KHN Morning Briefing

Summaries of health policy coverage from major news organizations

First Edition: June 14, 2010

Today's health policy headlines report on new White House rules on changes to health insurance benefits, a study regarding employers' medical costs and the likely impact of retirements within the health care workforce.

KHN Column – Medicare Advantage: You Get What You Pay For
In this column for Kaiser Health News, Austin Frakt writes: The Obama administration seems worried. In an election year, any change to Medicare that adversely affects beneficiaries is a political liability for incumbents. And big changes to Medicare are coming, beginning with Medicare Advantage, the program that provides private insurance alternatives to traditional fee-for-service Medicare, the program's public option (Kaiser Health News). 

New Rules On Changes To Benefits
The White House on Monday will issue new rules that strongly discourage employers from cutting health insurance benefits or increasing the costs of coverage to employees, administration officials say (The New York Times). 

Report: Employers To See 2011 Medical Costs Jump
Companies that offer employee health insurance expect another steep jump in medical costs next year, and more will ask workers to share a bigger chunk of the expense, according to a new PricewaterhouseCoopers report (The Associated Press).

Retirements By Baby-Boomer Doctors, Nurses Could Strain Overhaul
Since the passage of the health-care law in March, much has been said about the coming swarm of millions of retiring baby boomers and the strain they will put on the nation's health-care system (The Washington Post). 

Doctors Face 21 Percent Cut In Medicare Payments
Doctors with Medicare patients will start seeing a 21 percent pay cut this week after Congress failed to defer the cuts by two more years (The Washington Post). 

Study: Millions Of Cancer Survivors Put Off Care
Millions of cancer survivors have put off getting medical care because they couldn't afford it, according to a new study (The Associated Press).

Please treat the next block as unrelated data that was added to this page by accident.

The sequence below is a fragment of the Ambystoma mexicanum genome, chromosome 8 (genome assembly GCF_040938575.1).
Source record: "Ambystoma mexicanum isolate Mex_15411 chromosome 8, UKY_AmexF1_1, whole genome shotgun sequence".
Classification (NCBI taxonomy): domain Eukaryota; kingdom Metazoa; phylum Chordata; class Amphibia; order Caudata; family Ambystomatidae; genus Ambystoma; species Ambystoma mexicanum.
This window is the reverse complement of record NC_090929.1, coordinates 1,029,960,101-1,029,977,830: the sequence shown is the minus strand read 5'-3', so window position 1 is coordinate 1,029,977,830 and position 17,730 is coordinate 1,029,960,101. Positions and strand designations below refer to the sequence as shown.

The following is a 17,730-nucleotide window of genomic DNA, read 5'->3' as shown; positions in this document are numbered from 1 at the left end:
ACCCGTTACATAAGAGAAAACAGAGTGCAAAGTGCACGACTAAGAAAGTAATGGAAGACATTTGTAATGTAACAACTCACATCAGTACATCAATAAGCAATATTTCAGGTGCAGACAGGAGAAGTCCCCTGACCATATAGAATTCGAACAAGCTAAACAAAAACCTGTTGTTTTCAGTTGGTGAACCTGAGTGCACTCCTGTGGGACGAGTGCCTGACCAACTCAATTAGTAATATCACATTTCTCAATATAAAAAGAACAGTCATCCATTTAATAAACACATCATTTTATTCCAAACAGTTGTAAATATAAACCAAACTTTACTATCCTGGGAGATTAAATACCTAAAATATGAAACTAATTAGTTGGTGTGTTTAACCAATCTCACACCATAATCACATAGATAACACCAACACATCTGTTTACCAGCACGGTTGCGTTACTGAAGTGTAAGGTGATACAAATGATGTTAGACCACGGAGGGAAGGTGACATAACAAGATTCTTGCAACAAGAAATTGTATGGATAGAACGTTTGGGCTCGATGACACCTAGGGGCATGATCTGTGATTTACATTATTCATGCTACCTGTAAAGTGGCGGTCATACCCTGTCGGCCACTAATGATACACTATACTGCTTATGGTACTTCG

Drug-Benefit Fights Loom At Navistar, Other Firms
A plan by Navistar International Corp. to drop some retirees' prescription benefits has run into union opposition, turning into a skirmish that is likely to be replayed at other U.S. companies amid federal health-care changes (The Wall Street Journal).

Massachusetts Race Highlights Health Care
High health-care costs are so sensitive in Massachusetts that when two health-care company executives suggested consumers could help by watching their weight, the Boston Herald ran a sarcastic page-one headline: "It's Your Fault, Fatso" (The Wall Street Journal).

Big State, Big Cuts, Little Room
As the new head of the Illinois Department of Human Services, Michelle R.B. Saddler knew she would confront tough choices in preparing a budget that juggled rising needs for services with tumbling state revenue (The Wall Street Journal).

Dems Not Showing Barrow The Money After His Vote On Healthcare
Far fewer of Barrow's colleagues in the House have contributed to the Georgia Democrat's reelection campaign this cycle than they did in previous years. Barrow attracted widespread criticism from the left after voting no on the final health reform bill earlier this year. That vote has been a focal point of his primary challenger's campaign (The Hill). 

GOP: No Notice On Tanning Tax?
When the IRS made about $40 billion in tax credits available for small businesses in accordance with the health care overhaul, it sent out 4 million postcards informing likely participants about the credit. Now, Republicans are asking why a similar campaign isn't in the works to inform tanning salons and customers that they're about to get hit with a 10 percent tax on their services (Politico).

For Forgetful, Cash Helps The Medicine Go Down
One-third to one-half of all patients do not take medication as prescribed, and up to one-quarter never fill prescriptions at all, experts say. Such lapses fuel more than $100 billion dollars in health costs annually because those patients often get sicker. Now, a controversial, and seemingly counterintuitive, effort to tackle the problem is gaining ground: paying people money to take medicine or to comply with prescribed treatment. The idea, which is being embraced by doctors, pharmacy companies, insurers and researchers, is that paying modest financial incentives up front can save much larger costs of hospitalization (The New York Times).

Obama, GOP Spar On Medicare 'Doc Fix'
Kaiser Health News tracked the weekend developments related to the politics surrounding the Medicare pay fix, President Obama's weekly radio and internet address, and the GOP's reaction.

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